Reporting on budgets: Tell a story with the numbers

By Jim Pumarlo

It's not too early to brainstorm ideas for timely and meaningful coverage of local government budgets. Shaping and adopting budgets is often a months-long process encompassing hours of meetings and hundreds of pages of documents. Yet most newsrooms likely observe and report only a snapshot of that process.

Taking steps now will help prevent the pitfalls that occur when reporters first view the budget days in advance - or maybe even at the meeting itself - of its adoption. Those circumstances usually are a recipe for disaster from the perspective of the governing body, the newspaper and the readers. Confronted with a story on budgets, reporters naturally seize on the statistics. But the numbers will make minimal sense without proper benchmarks and interpretation.

Step one: Get inside the numbers. 

Prepare a calendar. Familiarize yourself with the steps of formulating budgets and share the appropriate dates with readers. Some benchmarks are internal such as budget workshops, public hearings, and preliminary and final adoption of budgets. Some dates are external, such as state certification of local levies. Even if you do not report on all the meetings, you may want to attend some of them for background.

Dissect the puzzle. It’s misleading and incomplete to simply treat the budget as a single figure assessed against— funded by—taxpayers. Be aware of the pieces of the puzzle. For example, examine the differences among the general fund, enterprise funds and capital funds. Budgets also include projects funded by grants. All of these expenses may show up on the bottom line, but it’s important to note whether they are ongoing or onetime expenses, and the funding sources.

Identify variables. All budgets are a best guess. It’s important to note that projected expenses and revenues are moving targets. For example, contracts with health care providers may not be finalized until year-end. Also, government bodies may negotiate contracts with several different units of union and nonunion employees. These contracts may vary by length and date of ratification.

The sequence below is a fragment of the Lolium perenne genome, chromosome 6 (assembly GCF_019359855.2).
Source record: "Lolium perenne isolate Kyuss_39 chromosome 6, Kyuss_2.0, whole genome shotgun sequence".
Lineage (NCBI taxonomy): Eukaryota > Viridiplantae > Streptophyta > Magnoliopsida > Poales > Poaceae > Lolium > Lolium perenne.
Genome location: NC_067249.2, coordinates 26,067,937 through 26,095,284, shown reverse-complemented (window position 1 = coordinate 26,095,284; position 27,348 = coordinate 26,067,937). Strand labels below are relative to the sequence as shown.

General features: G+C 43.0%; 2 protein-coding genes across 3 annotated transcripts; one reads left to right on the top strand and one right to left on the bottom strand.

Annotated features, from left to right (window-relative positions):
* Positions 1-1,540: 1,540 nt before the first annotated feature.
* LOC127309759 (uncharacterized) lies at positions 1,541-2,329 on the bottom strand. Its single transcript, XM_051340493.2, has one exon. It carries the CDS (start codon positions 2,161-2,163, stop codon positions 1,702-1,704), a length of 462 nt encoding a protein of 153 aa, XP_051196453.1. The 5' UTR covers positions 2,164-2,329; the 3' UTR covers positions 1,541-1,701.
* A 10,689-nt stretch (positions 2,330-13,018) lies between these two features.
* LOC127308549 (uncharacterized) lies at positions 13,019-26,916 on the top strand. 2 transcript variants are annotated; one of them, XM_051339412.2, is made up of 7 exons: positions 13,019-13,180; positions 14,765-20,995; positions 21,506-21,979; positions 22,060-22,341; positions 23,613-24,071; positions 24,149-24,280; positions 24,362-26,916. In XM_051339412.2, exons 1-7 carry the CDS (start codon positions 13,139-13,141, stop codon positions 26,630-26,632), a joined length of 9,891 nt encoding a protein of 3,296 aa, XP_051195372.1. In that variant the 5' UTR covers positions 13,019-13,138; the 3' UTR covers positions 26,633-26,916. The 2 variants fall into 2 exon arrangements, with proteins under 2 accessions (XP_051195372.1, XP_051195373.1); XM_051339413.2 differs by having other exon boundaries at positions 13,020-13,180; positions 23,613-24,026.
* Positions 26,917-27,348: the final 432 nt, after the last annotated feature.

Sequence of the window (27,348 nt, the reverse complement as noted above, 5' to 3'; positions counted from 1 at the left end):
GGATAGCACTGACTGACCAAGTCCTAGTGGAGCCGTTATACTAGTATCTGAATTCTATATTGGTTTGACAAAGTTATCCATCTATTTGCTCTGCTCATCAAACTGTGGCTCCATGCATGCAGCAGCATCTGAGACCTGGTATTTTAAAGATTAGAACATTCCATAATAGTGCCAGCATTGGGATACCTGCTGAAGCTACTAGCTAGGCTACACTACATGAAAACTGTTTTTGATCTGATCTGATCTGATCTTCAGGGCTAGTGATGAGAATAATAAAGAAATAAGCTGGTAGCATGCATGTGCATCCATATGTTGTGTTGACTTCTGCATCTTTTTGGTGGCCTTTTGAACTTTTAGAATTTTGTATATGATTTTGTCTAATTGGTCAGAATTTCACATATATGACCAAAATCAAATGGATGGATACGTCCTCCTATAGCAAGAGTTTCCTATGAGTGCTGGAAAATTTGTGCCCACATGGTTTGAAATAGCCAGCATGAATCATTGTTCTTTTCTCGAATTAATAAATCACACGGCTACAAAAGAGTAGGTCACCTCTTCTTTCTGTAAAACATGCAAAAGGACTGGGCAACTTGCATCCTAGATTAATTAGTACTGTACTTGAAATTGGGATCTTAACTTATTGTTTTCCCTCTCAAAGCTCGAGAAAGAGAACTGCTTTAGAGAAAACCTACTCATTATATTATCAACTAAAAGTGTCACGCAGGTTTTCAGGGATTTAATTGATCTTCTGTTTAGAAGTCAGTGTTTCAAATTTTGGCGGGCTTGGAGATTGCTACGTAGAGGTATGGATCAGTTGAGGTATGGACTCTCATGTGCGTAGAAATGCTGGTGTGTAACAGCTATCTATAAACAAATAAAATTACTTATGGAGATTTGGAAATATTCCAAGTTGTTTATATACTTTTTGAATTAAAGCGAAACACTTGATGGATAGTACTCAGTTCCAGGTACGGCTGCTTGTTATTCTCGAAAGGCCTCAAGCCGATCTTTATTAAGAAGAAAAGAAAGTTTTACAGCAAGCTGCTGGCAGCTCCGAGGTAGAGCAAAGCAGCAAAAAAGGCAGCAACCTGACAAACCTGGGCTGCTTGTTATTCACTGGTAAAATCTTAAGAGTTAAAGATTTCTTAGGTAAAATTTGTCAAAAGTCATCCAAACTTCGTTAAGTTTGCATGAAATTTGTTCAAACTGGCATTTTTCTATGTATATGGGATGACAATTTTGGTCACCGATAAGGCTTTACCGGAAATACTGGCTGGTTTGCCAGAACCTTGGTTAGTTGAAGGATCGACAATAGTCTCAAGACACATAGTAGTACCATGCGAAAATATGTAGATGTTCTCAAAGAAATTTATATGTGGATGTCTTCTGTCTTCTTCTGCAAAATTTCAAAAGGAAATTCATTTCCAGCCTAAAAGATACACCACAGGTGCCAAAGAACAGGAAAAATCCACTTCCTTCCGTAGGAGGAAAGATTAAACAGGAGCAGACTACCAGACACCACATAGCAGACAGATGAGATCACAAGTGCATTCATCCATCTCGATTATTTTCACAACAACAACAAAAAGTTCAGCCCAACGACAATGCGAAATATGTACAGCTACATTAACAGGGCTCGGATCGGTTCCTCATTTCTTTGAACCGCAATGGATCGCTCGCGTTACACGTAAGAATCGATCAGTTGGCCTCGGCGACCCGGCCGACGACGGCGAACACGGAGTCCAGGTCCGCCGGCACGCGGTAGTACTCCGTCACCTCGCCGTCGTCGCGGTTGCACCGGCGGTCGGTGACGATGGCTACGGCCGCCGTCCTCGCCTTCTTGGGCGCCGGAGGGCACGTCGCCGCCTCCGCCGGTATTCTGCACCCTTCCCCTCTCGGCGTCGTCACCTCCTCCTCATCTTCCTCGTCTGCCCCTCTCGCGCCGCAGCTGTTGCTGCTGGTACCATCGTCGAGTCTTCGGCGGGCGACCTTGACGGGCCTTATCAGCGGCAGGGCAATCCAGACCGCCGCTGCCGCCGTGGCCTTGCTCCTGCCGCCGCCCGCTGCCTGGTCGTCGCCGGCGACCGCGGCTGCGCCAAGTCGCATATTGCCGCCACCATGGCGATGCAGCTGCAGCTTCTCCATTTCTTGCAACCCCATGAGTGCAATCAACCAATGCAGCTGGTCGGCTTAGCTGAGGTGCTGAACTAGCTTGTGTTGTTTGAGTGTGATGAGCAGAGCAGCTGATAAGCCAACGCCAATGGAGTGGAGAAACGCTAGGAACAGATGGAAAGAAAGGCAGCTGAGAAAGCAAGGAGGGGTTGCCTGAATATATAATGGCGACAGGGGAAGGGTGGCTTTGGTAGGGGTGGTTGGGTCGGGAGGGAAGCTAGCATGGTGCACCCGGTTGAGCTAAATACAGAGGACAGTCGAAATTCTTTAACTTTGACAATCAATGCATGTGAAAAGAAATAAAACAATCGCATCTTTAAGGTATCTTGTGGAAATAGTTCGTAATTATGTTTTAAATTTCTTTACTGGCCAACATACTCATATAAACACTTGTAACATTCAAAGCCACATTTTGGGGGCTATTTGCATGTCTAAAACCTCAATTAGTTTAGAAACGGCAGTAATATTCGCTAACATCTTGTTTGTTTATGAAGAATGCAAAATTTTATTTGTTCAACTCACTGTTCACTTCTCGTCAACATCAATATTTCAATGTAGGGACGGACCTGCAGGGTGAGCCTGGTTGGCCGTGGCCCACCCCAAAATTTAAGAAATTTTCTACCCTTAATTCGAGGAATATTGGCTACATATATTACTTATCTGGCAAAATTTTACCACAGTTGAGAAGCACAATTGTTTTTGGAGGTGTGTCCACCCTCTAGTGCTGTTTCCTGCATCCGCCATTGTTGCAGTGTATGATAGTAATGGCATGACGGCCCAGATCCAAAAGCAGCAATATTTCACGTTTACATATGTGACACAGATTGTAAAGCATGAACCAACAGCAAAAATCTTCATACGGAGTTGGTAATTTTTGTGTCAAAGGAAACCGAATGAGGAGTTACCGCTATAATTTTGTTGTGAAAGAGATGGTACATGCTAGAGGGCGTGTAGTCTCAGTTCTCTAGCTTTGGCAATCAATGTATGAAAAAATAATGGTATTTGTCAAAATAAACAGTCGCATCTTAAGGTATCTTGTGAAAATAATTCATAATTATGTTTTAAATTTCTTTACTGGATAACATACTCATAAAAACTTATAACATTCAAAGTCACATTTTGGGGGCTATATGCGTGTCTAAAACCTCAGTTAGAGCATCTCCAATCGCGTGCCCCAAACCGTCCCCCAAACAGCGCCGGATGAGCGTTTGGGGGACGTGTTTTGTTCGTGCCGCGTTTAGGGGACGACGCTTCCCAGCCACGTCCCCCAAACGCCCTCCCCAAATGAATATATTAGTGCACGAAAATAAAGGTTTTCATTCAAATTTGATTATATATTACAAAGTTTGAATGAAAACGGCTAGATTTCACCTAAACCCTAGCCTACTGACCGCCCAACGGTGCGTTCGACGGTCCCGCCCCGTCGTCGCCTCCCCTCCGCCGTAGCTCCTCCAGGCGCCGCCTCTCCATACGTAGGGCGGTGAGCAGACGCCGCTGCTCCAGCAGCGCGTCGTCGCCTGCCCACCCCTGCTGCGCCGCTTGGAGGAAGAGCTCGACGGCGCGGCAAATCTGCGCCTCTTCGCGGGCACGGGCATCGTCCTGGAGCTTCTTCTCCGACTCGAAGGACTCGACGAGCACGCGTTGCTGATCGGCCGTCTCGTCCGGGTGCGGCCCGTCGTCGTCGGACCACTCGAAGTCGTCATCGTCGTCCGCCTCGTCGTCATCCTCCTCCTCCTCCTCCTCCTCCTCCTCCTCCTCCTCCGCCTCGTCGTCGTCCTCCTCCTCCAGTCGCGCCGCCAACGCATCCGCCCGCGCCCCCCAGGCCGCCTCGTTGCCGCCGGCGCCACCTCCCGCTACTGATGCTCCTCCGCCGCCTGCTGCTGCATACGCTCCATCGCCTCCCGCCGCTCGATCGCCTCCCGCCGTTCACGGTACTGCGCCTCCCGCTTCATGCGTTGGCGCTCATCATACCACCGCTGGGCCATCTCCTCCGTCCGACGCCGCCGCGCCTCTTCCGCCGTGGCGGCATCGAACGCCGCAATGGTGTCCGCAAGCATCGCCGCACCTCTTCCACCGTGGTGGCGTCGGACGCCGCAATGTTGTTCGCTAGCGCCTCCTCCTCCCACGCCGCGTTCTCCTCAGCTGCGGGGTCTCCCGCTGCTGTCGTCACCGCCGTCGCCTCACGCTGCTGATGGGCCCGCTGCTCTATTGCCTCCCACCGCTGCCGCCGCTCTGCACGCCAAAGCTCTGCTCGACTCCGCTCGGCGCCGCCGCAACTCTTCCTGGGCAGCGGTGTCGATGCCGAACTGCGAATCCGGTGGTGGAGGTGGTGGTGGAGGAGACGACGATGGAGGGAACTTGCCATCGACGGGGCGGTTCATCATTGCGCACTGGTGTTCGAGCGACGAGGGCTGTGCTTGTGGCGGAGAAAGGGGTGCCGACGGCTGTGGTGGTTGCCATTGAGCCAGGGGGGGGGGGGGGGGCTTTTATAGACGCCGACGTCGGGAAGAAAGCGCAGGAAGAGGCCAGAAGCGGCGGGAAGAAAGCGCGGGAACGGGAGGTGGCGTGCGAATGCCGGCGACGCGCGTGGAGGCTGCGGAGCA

Step two: Provide meaningful interpretation.

It’s beneficicial for readers and local government bodies to provide as broad a picture as possible. This can promote thoughtful community discussion, too.

What is the overall tax picture? Budgets of cities, counties and schools, plus other local taxing authorities all contribute to tax statements sent to individuals and businesses. Reference the tax impact of other local government units when one body adopts its budget. When all budgets are final, write a story presenting the cumulative impact.

Where does local cost-of-government rank? Discussions often prompt the question: “How does my city, school district or county budget rank with its counterparts across the state?” Providing the answers in advance of public hearings can lay the foundation for meaningful discussion. It’s most instructive to focus on expenditures per capita versus tax levy per capita to reflect the varied sources of funds. For example, a government unit in a similar-sized community may have a relatively low tax levy because it receives a significantly larger amount of state aid.

Give numbers proper context. Explaining budgets necessarily involves identifying increases and decreases in revenues and expenses. The best interpretation utilizes a combination of reporting the dollar amounts as well as percentages.

Visit budgets regularly. It can be worthwhile to track budgets a couple of times throughout the year to see how the performance aligns with the stated objectives. Even if there’s no story, the review can help prepare reporters for issues that surface when work starts on the next budget.

Finally , don't be afraid to ask the question.

Your goal is to ensure a thoughtful and educated discussion. There is a good chance that the elected officials themselves don't have a full grasp of all the numbers. Furthermore, if you don't understand the statistics, the resulting story will be confusing to readers.

The strongest coverage of all public affairs reporting, and especially reporting of budgets, is two-pronged: solid advances to lay the groundwork for an informed discussion, and follow-up reports that provide meaningful interpretation of actions taken by elected bodies.

Developing relationships is at the foundation of this process, and it requires efforts from both sides.

So here's a starter. Imagine the reaction if you invite the city administrator to explore how city hall and the newspaper can cooperate to enhance the understanding of city budgets. You might be surprised at where the conversation leads, and--most important-your readers stand to be the ultimate beneficiary.

© Jim Pumarlo 2010

Jim Pumarlo writes, speaks and provides training on Community Newsroom Success Strategies. He is author of “Votes and Quotes: A Guide to Outstanding Election Coverage” and “Bad News and Good Judgment: A Guide to Reporting on Sensitive Issues in a Small-Town Newspaper.” You can contact him at

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